How to get into martial arts: kickboxing, judo, taekwondo, karate, ju-jitsu and more
|Why get into martial arts?||Self-defence and spiritual development! These are attributes that other sports rarely cultivate.|
|Who is it for?||From five-95, a vast catalogue of different disciplines means there are genuine options for all ages.|
|Is there a cheap option?||Many training facilities and academies will offer one or even two introductory classes for free.|
|What if I want a proper workout?||Kickboxing and mixed martial arts are very gruelling and physical.|
|Can I take it to another level?||The martial arts industry is buoyant, and very well-organised competitions take place all year round.|
|Is there a disability option?||Judo is very adaptable, especially for the visually impaired. It is the only Paralympic martial art.|
|Is there a family option?||Some martial arts schools shun combat and focus on therapeutic aspects. These could be suitable.|
|So how do I take part?||Go to our club finder page to get into martial arts near you.|
The term martial arts covers such a large number of different sports, there is sure to be one discipline that appeals to you.
What all have in common is the benefits you can gain to your fitness and confidence.
The scope is vast, so if you're thinking of getting involved but don't know were to start, explore this online directory of martial arts clubs to find your nearest club.
Aspire to be like: Euan Burton
Euan Burton served as his country's flagbearer before the Glasgow games, and retired shortly after securing his gold medal.
Judo roughly translates as 'gentle way' in Japanese, and though it can appear to be anything but gentle, it's skill, technique and timing that will see you gaining different colour belts as you improve.
Judo is one of two martial arts included in the Olympics, and it is easy to try it, with all clubs registered with the British Judo Association offering free starter sessions and 'judo gi' (uniforms) to borrow.
Korea-inspired taekwondo requires patience, self-discipline, dedicated training - and seriously flexible legs!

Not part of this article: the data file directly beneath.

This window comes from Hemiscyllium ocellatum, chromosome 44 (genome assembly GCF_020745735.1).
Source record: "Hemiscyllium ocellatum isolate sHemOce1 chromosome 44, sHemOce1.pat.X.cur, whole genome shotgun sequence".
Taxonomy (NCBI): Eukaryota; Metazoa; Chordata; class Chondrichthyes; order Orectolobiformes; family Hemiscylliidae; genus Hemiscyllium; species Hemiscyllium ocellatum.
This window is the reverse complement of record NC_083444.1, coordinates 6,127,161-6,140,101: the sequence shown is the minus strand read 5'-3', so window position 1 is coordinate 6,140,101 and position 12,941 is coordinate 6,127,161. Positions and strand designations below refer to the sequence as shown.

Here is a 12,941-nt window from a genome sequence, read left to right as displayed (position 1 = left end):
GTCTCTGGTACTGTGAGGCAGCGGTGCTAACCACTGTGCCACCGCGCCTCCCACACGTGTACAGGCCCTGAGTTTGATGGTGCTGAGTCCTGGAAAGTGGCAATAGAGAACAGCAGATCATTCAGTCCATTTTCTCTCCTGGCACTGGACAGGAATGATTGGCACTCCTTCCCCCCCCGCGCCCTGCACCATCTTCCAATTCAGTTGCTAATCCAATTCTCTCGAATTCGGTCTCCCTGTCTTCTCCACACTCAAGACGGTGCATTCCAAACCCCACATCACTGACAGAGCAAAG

The second Olympic discipline, taekwondo requires effective self-defence, strength development and cardiovascular fitness, all developed through a combination of mental and physical training.
Information about where you can locate your nearest club can be found on the British Taekwondo, British Taekwondo Council, Taekwondo Association of Northern Ireland, Taekwondo Scotland and Taekwondo Cymru websites.
More than 50 million karate practitioners worldwide can't be wrong, can they?
Though it involves physical moves such as punches, kicks, knee and elbow-strikes, karate is revered for teaching supreme levels of self-discipline and self-control - the mind is just as important as the body.
Though it's a tough, close-contact combat sport, ju-jitsu centres on the principle of using an opponent's energy against them, rather than directly opposing it.
This manifests itself through a series of clever techniques, which are crafted over time.
Take note: although the accident rate is low, it's wise to have a licence. Find your local club at the British Ju-Jitsu Association website.
Martial arts galore!
- Although it is a martial art, capoeira is less about fighting, more about dance, acrobatics and music! If you can't imagine, watch England strikers Danny Welbeck and Daniel Sturridge giving it a try above.
- Feeling stressed? Tai chi, a truly gentle martial art, involves a series of graceful physical movements combined with deep breathing that can significantly promote relaxation.
- Kendo is on the up. It's incredibly challenging (both physically and mentally) and very eye-catching, with large bamboo swords and protective armour.
- From Thai boxing to MMA, and everything in between, there's sure to be a martial art there that tickles your fancy. Search for clubs near you here.
Disability martial arts
For anybody, taking up martial arts can improve one's health and promote a greater sense of self-worth and wellbeing.
The Disability Martial Arts Association is a wide-ranging support network which fundamentally believes that people come first and disability is second.
They have a comprehensive database of all Martial Art Clubs and Associations that cater for people with various disabilities.
Coaching and volunteering
In many disciplines, to become an instructor means being highly qualified - but not in all. Volunteering opportunities do sometimes arise, for example, in helping people learn tai chi.
The Disability Martial Arts Association runs a programme on how to provide martial arts participation opportunities for a wide range of disabilities that people have. You can also try Sports Coach UK for coaching opportunities.
1. Or find your local kickboxing club via this online directory of clubs.
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See our full list of activity guides for more inspiration.